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Sci Rep. 2016 Aug 30;6:32193. doi: 10.1038/srep32193.

Uncovering representations of sleep-associated hippocampal ensemble spike activity.

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Department of Psychiatry, Department of Neuroscience &Physiology, New York University School of Medicine, New York, NY 10016, USA.
The Neuroscience Institute, New York University School of Medicine, New York, NY 10016, USA.
Department of Neuroscience, Columbia University Medical Center, New York, NY 10019, USA.
Picower Institute of Learning and Memory, Massachusetts Institute of Technology, Cambridge, MA 02139, USA.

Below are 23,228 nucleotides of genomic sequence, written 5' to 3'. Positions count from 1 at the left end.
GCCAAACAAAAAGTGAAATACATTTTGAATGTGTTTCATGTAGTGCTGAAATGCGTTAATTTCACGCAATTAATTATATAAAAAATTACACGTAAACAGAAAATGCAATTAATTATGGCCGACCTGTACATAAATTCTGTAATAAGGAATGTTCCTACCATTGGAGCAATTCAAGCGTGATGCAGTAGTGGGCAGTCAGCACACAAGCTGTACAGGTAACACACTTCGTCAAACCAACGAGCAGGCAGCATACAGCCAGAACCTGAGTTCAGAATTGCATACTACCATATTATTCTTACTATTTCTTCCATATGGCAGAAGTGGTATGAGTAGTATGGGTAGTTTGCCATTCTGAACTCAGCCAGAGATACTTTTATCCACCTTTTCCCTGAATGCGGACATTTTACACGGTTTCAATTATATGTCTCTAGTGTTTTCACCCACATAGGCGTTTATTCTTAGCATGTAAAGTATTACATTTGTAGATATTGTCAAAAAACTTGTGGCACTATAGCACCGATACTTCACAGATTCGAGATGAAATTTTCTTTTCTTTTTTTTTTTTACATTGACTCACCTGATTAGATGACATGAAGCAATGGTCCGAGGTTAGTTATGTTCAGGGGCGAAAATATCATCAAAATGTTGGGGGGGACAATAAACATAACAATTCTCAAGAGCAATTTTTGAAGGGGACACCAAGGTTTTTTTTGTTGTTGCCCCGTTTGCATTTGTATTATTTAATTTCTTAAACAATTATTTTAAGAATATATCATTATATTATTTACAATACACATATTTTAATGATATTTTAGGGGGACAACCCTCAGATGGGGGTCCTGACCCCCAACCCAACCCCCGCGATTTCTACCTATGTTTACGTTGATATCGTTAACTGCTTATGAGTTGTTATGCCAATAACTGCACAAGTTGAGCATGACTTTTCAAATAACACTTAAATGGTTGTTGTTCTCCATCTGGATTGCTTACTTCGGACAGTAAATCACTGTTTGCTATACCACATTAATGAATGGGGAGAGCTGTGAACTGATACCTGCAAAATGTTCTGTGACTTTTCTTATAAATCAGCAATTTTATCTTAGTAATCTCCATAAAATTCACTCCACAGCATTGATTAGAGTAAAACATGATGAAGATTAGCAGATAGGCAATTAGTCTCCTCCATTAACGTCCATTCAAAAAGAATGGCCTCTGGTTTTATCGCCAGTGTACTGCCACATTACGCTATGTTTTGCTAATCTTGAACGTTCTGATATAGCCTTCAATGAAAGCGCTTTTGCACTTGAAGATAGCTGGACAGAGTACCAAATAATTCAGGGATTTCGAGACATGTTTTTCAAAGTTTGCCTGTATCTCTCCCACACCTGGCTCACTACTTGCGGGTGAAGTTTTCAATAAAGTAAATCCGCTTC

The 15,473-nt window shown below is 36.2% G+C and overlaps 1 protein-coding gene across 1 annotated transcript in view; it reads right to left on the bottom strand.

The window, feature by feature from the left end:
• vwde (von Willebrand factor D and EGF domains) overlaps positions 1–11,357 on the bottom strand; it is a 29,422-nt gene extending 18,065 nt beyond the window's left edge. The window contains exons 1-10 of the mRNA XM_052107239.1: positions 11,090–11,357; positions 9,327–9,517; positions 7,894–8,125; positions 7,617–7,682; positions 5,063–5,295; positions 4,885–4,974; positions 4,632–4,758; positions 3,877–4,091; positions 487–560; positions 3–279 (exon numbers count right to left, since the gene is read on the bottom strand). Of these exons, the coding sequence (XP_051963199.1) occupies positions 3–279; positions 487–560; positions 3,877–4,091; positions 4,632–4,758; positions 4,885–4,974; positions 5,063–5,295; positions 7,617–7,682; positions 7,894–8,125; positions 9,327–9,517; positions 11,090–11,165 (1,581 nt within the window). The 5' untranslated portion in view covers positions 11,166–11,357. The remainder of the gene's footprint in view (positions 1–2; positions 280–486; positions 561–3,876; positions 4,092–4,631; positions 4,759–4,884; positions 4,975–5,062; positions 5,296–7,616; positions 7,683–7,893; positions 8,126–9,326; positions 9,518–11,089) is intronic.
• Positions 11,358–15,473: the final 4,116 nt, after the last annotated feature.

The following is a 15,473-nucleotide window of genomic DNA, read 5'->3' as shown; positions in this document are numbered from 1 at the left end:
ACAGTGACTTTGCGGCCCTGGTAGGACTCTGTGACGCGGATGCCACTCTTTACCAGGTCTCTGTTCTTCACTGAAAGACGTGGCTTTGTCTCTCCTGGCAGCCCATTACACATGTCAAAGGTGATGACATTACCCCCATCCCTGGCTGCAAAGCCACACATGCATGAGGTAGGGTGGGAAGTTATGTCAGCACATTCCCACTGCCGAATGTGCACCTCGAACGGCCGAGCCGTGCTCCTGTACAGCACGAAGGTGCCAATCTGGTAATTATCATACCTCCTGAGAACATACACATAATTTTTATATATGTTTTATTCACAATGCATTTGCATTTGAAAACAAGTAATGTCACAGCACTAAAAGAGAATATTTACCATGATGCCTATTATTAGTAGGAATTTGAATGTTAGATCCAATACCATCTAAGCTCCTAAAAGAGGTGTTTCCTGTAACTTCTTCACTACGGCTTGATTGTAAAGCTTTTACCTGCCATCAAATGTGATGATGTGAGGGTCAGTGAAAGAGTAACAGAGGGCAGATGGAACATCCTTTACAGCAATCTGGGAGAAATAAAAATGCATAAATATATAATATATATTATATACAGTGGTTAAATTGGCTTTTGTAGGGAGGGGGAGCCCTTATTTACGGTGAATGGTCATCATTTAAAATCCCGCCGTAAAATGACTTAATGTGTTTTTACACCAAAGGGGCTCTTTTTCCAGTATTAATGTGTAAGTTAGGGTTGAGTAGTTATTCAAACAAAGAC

Pyramidal neurons in the rodent hippocampus exhibit spatial tuning during spatial navigation, and they are reactivated in specific temporal order during sharp-wave ripples observed in quiet wakefulness or slow wave sleep. However, analyzing representations of sleep-associated hippocampal ensemble spike activity remains a great challenge. In contrast to wake, during sleep there is a complete absence of animal behavior, and the ensemble spike activity is sparse (low occurrence) and fragmental in time. To examine important issues encountered in sleep data analysis, we constructed synthetic sleep-like hippocampal spike data (short epochs, sparse and sporadic firing, compressed timescale) for detailed investigations. Based upon two Bayesian population-decoding methods (one receptive field-based, and the other not), we systematically investigated their representation power and detection reliability. Notably, the receptive-field-free decoding method was found to be well-tuned for hippocampal ensemble spike data in slow wave sleep (SWS), even in the absence of prior behavioral measure or ground truth. Our results showed that in addition to the sample length, bin size, and firing rate, number of active hippocampal pyramidal neurons are critical for reliable representation of the space as well as for detection of spatiotemporal reactivated patterns in SWS or quiet wakefulness.

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